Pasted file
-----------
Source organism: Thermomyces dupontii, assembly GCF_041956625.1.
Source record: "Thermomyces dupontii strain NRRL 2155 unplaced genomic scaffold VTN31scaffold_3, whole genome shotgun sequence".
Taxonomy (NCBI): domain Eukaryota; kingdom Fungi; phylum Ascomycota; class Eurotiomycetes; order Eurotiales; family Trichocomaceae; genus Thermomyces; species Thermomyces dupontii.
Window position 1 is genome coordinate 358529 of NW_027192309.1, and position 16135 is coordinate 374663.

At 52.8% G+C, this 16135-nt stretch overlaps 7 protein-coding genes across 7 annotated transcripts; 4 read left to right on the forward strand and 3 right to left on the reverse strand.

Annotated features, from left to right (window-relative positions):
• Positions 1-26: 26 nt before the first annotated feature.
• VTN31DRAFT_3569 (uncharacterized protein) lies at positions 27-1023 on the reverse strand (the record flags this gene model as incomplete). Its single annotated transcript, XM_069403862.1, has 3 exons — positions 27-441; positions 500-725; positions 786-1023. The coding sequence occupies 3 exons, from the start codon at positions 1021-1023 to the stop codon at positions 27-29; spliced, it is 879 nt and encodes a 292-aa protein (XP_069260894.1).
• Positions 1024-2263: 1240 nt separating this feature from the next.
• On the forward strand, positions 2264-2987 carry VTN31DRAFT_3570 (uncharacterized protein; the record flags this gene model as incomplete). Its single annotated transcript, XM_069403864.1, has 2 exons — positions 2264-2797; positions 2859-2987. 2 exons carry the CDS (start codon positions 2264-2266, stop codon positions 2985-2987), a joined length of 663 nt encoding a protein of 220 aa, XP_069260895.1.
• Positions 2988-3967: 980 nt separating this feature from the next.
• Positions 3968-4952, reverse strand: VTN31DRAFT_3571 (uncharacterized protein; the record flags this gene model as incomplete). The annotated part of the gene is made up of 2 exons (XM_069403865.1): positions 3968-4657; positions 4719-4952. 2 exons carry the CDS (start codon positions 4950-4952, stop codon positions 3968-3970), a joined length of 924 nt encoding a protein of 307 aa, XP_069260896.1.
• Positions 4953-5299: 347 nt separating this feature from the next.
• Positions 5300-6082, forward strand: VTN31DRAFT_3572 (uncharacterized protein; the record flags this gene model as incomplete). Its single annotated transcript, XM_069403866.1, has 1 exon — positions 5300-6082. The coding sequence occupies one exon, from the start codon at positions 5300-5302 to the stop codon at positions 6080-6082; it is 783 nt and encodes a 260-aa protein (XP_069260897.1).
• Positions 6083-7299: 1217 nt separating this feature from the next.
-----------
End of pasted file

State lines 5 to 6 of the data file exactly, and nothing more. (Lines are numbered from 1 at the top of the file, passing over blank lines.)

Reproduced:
At 52.8% G+C, this 16135-nt stretch overlaps 7 protein-coding genes across 7 annotated transcripts; 4 read left to right on the forward strand and 3 right to left on the reverse strand.

Annotated features, from left to right (window-relative positions):